Heinz to Pay $2.25 Million Fine for 'Deceptive' Peddling of Toddler Snack

Food giant Heinz has been ordered by the Federal Court to pay $2.25 million in penalties after being found guilty of "misleadingly and deceptively" targeting sugar-heavy snacks at toddlers. But the Australian Competition and Consumer Commission (ACCC), which initiated the legal battle, remains unsatisfied with the result, having sought $10 million in penalties. Earlier this year, the Federal Court found Heinz had misled the public about the nutritional content of its Little Kids Shredz range, aimed at children aged one to three years. It found the statements and pictures of fruit and vegetables on the packaging "conjured up impressions of nutritiousness and health", even though the sticky snack was two-thirds sugar.    Source: Esther Han, SMH Heinz penalty

Labelling of Sugars on Packaged Foods and Drinks

The Australia and New Zealand Ministerial Forum on Food Regulation (the Forum) is investigating labelling approaches for providing information on sugars to consumers. The Food Regulation Standing Committee (FRSC) is responsible for coordinating policy advice to the Forum and will facilitate stakeholder consultation on the labelling of sugars on packaged foods and drinks. FRSC is inviting stakeholders including industry, public health and consumer organisations and other interested parties to make submissions on the Consultation Paper. A summary of submissions will be produced and published on the Food Regulation website. Submissions close at 11:59pm on 19 September  2018 Australian Eastern Time.   Source: Sugar labelling    (Editor’s note: Please see also related story “Food Standards Agency Survey Highlights Sugar Fears”, courtesy of Rod Addy, Food Manufacture Sugar worries ).

FSANZ Called for Comment on Draft Cost Recovery Arrangements

Food Standards Australia New Zealand has called for comment on a revised approach to cost recovery arrangements. Less than two per cent of FSANZ’s total revenue is generated through cost recovery and only a small number of applications to amend the Code incur costs. The deadline for submissions was 2 August 2018 and results will be published when they come to hand.    Source: Cost recovery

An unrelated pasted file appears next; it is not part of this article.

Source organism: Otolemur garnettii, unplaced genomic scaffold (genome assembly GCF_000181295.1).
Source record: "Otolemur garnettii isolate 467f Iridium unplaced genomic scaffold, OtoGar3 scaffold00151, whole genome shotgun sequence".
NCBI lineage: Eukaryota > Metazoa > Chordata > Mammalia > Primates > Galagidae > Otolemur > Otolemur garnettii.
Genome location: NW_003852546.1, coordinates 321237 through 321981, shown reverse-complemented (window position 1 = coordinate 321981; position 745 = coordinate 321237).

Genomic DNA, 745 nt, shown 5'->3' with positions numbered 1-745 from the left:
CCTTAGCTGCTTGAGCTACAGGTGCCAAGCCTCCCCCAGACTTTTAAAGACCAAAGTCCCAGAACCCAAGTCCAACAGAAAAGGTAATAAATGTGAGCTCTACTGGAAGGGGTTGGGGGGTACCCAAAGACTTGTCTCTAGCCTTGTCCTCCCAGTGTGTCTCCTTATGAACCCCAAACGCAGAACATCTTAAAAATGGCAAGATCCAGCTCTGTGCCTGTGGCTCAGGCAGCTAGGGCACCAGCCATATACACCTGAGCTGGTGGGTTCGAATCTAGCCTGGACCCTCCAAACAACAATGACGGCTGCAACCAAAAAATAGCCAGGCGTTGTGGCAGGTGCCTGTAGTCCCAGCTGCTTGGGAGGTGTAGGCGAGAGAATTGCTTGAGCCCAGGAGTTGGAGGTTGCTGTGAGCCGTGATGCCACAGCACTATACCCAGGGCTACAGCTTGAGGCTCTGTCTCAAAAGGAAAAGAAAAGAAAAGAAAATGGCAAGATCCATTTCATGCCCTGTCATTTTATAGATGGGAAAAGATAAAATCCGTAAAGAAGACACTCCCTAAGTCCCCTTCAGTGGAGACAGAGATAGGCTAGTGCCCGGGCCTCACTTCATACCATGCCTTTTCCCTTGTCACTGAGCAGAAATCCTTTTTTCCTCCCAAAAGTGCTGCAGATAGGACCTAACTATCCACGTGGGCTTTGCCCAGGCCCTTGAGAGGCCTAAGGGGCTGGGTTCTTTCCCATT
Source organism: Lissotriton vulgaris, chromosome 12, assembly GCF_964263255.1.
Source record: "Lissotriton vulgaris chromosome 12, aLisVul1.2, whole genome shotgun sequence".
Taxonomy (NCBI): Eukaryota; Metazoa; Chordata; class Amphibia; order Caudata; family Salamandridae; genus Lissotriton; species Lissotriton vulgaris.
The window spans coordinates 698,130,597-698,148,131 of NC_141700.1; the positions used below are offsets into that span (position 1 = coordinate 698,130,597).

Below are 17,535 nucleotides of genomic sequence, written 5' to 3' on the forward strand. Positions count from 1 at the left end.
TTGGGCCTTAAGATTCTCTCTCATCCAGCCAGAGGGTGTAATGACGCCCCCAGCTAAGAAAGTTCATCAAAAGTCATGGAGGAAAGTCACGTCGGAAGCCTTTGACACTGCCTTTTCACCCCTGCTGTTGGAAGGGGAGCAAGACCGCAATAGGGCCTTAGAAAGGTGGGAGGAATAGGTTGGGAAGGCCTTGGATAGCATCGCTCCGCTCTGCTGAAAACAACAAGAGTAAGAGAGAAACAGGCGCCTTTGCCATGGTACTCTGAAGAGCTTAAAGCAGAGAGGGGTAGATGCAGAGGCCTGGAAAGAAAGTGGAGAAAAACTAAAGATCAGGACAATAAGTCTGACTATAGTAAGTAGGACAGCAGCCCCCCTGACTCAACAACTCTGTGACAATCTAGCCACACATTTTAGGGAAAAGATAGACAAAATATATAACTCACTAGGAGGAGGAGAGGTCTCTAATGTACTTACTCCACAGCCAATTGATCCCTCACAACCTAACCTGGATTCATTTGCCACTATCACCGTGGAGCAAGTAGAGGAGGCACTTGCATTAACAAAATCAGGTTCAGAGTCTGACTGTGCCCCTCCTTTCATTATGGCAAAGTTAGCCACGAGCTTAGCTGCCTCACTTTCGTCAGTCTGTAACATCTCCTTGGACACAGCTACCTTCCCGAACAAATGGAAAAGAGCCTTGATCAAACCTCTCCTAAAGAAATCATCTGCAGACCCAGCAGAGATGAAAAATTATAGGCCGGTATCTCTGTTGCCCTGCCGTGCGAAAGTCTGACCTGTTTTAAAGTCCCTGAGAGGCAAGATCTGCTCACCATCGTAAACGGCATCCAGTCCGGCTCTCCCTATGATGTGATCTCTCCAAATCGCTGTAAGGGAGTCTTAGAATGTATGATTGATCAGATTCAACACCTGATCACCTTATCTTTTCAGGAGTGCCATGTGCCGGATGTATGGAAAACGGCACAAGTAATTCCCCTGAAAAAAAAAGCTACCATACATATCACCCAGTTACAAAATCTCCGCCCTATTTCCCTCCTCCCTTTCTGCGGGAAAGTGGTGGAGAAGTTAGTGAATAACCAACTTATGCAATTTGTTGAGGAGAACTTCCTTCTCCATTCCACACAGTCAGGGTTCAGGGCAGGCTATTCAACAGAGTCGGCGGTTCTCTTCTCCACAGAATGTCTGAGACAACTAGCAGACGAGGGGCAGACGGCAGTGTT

Review of Fast Food Menu Labelling Schemes

The Australia and New Zealand Ministerial Forum on Food Regulation (the Forum) is conducting a review of fast food menu labelling schemes in Australia. The review will consider the effectiveness of the fast food menu labelling schemes including implementation and emerging issues since the release of the endorsed National Principles for Introducing Point-of-Sale Nutrition Information in Standard Food Outlets in 2011. At its meeting of 29 June 2018, the Forum agreed that further targeted consultation is to be undertaken to develop policy options that aim to improve and strengthen fast food menu labelling in Australia. A broader range of stakeholders will be engaged in the next stage of consultation.   Source: Fast food labelling

FSANZ Notifications—

Application A1129 – Monk Fruit Extract as a Food Additive: ​The purpose of the Application is to permit monk fruit extract as a food additive, specifically as an intense sweetener.   Source: Monk fruit sweetener

Application A1144 – Re-categorising Coconut Milk for Food Additive Permissions: The purpose of the Application is to consider whether the food category for food additive permissions for coconut milk products is more appropriate under fruits, rather than beverages.   Source: Coconut milk

Application A1146 – Thermolysin (Protease) as a Processing Aid (Enzyme): The purpose of this Application is to permit the use of thermolysin (protease) from Anoxybacillus caldiproteolyticus as a processing aid in protein, dairy, egg, meat and fish processing and flavour production.   Source: Processing aid